The Fried’s frailty phenotype was used to define and measure frailty in our study. The final score was based on the presence of 5 components: weight loss (measured by a self-report of unintentional weight loss of 10 pounds or more in the last year), exhaustion (defined by the participants responses as “I felt that everything I did was an effort” and “I could not get going” to questions adopted from the Center for Epidemiological Studies Depression (CES-D) scale), slow waling speed (measured by time spent to walk 15 ft (4.57 m), adjusted for gender and height), muscle weakness (measured by grip strength, using JAMAR PLUS+® digital hand dynamometer (Sam-mons Preston, Bolingbrook, IL, USA). Two trained physical therapists collected the strength data and the average of the peak force of the three measurements for the dominant hand was calculated by kilograms (kg). The calibration of hand dynamometer was tested periodically during the testing Grip strength data was stratified by gender and Body Mass Index (BMI), and low physical activity (assessed by using subject responses to the Minnesota Leisure Time Activities Questionnaire) [15]. Each component was assigned a score of 0 or 1. Participants were classified into 3 groups based on total score: 0 as robust, 1 to 2 as pre-frail, 3 or more as frail [15]. The Arabic version of the Mini-Mental State Examination (MMSE) was used to examine the cognitive function in the current sample [19]. The MMSE scores range from 0 to 30, with lower scores indicate poor cognitive function. A cutoff score of < 24 was used to identify participants with cognitive impairment [20]. Sociodemographic data include gender, age, marital status, living arrangements, education level were collected. Information on chronic conditions was collected using a self-report. Finally, the BMI was estimated as weight (kg) / height (m2). These measurements were obtained by trained physical therapists.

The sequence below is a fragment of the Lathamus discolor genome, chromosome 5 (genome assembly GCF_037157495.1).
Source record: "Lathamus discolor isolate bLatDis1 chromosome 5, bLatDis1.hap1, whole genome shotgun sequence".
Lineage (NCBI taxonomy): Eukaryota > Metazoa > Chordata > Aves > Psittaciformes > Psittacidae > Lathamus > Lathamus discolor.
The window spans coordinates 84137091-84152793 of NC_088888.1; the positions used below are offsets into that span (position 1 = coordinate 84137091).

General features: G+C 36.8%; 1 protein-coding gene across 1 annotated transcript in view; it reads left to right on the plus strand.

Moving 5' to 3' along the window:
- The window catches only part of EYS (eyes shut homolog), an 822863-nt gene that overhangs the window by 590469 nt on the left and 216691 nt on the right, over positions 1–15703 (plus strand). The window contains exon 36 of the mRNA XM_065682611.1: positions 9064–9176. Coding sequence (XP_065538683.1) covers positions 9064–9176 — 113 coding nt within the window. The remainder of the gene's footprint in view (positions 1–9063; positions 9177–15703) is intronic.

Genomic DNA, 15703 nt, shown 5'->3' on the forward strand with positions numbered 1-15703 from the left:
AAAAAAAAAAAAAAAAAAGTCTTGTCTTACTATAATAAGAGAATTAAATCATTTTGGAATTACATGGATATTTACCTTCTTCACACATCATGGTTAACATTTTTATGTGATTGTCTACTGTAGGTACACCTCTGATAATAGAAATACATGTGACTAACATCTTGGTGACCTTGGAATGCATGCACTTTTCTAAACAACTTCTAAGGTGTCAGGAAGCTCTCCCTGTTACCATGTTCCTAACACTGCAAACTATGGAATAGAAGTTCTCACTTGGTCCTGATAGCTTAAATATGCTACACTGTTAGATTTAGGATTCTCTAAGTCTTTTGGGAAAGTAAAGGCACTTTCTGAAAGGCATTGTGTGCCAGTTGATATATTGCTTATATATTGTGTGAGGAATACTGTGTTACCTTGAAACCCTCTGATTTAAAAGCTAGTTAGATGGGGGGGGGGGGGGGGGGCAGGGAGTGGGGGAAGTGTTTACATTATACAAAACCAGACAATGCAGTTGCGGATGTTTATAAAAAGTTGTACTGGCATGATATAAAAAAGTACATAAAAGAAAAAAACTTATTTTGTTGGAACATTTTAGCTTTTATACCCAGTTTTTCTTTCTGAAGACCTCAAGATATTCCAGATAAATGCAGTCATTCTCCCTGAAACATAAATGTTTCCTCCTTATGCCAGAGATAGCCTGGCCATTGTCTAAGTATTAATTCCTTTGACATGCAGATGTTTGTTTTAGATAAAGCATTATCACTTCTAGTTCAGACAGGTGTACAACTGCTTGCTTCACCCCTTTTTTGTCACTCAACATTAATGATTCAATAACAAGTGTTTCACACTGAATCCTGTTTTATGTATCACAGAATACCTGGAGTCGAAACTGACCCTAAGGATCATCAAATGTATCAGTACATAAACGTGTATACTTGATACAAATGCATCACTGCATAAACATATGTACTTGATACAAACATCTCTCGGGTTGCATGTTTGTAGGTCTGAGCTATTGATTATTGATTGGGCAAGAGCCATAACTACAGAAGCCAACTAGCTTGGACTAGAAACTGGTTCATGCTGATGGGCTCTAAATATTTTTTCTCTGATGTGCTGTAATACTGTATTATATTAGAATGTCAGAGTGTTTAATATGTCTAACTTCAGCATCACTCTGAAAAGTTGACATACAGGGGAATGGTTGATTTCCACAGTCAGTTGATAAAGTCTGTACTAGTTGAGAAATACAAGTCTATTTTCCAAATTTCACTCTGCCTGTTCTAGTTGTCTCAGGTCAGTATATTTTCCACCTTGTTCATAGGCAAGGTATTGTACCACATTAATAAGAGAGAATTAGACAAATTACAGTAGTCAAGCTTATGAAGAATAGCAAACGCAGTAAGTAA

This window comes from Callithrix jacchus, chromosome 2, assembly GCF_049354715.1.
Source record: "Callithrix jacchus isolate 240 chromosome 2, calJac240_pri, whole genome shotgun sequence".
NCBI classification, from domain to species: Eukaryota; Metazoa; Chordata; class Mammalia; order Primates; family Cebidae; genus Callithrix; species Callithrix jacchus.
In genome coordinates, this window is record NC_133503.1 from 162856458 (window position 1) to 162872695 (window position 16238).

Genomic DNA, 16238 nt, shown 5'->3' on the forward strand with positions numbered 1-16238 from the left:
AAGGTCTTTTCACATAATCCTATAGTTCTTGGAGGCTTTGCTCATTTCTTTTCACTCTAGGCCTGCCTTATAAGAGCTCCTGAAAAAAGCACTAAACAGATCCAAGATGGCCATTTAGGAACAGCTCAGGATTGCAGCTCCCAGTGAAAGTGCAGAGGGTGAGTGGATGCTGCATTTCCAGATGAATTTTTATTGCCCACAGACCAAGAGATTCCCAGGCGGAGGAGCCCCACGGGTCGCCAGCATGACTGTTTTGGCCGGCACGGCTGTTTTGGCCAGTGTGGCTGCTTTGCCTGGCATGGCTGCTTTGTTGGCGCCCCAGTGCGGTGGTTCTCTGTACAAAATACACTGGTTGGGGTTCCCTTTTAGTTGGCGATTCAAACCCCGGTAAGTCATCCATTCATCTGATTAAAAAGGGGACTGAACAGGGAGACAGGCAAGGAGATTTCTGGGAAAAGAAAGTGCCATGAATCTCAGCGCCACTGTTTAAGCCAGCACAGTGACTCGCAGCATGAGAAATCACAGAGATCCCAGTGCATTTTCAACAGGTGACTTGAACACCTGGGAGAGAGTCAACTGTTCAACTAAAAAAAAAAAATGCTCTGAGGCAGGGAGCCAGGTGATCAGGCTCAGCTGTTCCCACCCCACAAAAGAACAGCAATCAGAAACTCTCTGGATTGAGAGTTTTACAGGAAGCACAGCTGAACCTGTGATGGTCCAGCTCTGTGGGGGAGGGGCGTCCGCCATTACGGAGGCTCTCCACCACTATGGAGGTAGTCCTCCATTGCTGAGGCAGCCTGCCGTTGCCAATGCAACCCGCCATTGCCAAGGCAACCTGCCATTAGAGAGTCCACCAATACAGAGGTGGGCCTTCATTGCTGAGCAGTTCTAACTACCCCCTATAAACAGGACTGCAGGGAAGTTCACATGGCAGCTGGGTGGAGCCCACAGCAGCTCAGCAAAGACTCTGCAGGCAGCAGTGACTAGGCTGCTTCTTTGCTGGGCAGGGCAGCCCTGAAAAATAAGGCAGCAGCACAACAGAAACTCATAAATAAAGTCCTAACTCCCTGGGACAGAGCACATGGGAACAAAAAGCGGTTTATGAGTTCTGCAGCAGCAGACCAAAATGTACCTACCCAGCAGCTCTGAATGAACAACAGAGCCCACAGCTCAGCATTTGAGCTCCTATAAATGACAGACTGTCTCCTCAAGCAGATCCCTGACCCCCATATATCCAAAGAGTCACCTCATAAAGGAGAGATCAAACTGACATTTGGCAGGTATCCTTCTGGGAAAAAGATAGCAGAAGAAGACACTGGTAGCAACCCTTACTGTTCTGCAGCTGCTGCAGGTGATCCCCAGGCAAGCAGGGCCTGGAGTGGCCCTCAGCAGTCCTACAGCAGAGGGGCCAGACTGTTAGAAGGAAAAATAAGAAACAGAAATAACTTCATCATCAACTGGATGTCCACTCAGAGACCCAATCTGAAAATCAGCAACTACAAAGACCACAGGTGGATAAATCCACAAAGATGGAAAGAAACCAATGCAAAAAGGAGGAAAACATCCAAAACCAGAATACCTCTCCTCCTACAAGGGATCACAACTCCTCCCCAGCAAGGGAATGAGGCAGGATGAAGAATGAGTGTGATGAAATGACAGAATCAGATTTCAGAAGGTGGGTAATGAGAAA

Statistical analysis

Data was analyzed using statistical software Stata version 15.1 (Stata Corp, College Station, TX). For continuous sociodemographic variables the mean and standard deviation were reported, and percentages were used for categorical variables. Normality of the included variables was assessed using Kolmogorov-Smirnov test and the data were normally distributed. One-way analysis of variance was used to compare baseline characteristics between frailty, pre-frailty and robust groups for continuous variables and chi-square test was used for categorical variables. Variables with p-value < 0.10 on the univariaable analysis were then selected for multinomial regression analysis. A multinomial logistic regression model was constructed to examine the association between sociodemographic characteristics and clinical factors and frailty groups. The robust group was used as the reference group. Model goodness of fit was checked using the deviance statistic and the pseudo R (Nagelkerke) and unadjusted odds ratio (OR) with the 95% confidence intervals were reported. The level of statistical significance was set at α ≤ 0.05.

Results

A total of 486 participants were recruited in the current study. Table 1 shows the basic demographic and clinical characteristics of the participants. The average age of our sample was 71 years (range 60–89 years). Sixty-five percent (317/486) of the participants were male. The prevalence of frailty and its components are presented in Table 2. A total of 21.4% of participants were frail (females, 22.7%), 47.3% were pre-frail (females, 51.5%), and 31.2% were robust (females, 32.2%). Females reported higher prevalence of exhaustion (35.3%), weakness (36.2%), and low physical activity (32.8%) as shown in Table 2.